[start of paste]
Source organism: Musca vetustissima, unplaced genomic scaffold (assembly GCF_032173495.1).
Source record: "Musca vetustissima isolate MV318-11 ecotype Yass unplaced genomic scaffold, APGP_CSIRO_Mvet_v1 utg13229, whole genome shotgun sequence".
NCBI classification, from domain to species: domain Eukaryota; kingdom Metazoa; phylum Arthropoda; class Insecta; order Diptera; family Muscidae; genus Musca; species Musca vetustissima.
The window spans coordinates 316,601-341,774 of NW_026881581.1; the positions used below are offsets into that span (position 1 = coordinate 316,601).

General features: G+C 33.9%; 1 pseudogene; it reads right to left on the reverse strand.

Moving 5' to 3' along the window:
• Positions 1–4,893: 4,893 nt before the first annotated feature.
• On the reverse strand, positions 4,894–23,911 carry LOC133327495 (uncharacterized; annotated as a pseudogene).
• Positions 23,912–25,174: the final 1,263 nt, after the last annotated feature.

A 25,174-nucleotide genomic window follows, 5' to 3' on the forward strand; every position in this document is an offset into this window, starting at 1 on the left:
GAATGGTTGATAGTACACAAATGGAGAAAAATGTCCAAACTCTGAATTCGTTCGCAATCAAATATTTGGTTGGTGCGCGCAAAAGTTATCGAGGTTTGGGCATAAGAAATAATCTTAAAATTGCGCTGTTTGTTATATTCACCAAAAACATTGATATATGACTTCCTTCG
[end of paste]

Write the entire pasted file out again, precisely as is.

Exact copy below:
Source organism: Musca vetustissima, unplaced genomic scaffold (assembly GCF_032173495.1).
Source record: "Musca vetustissima isolate MV318-11 ecotype Yass unplaced genomic scaffold, APGP_CSIRO_Mvet_v1 utg13229, whole genome shotgun sequence".
NCBI classification, from domain to species: domain Eukaryota; kingdom Metazoa; phylum Arthropoda; class Insecta; order Diptera; family Muscidae; genus Musca; species Musca vetustissima.
The window spans coordinates 316,601-341,774 of NW_026881581.1; the positions used below are offsets into that span (position 1 = coordinate 316,601).

General features: G+C 33.9%; 1 pseudogene; it reads right to left on the reverse strand.

Moving 5' to 3' along the window:
• Positions 1–4,893: 4,893 nt before the first annotated feature.
• On the reverse strand, positions 4,894–23,911 carry LOC133327495 (uncharacterized; annotated as a pseudogene).
• Positions 23,912–25,174: the final 1,263 nt, after the last annotated feature.

A 25,174-nucleotide genomic window follows, 5' to 3' on the forward strand; every position in this document is an offset into this window, starting at 1 on the left:
GAATGGTTGATAGTACACAAATGGAGAAAAATGTCCAAACTCTGAATTCGTTCGCAATCAAATATTTGGTTGGTGCGCGCAAAAGTTATCGAGGTTTGGGCATAAGAAATAATCTTAAAATTGCGCTGTTTGTTATATTCACCAAAAACATTGATATATGACTTCCTTCG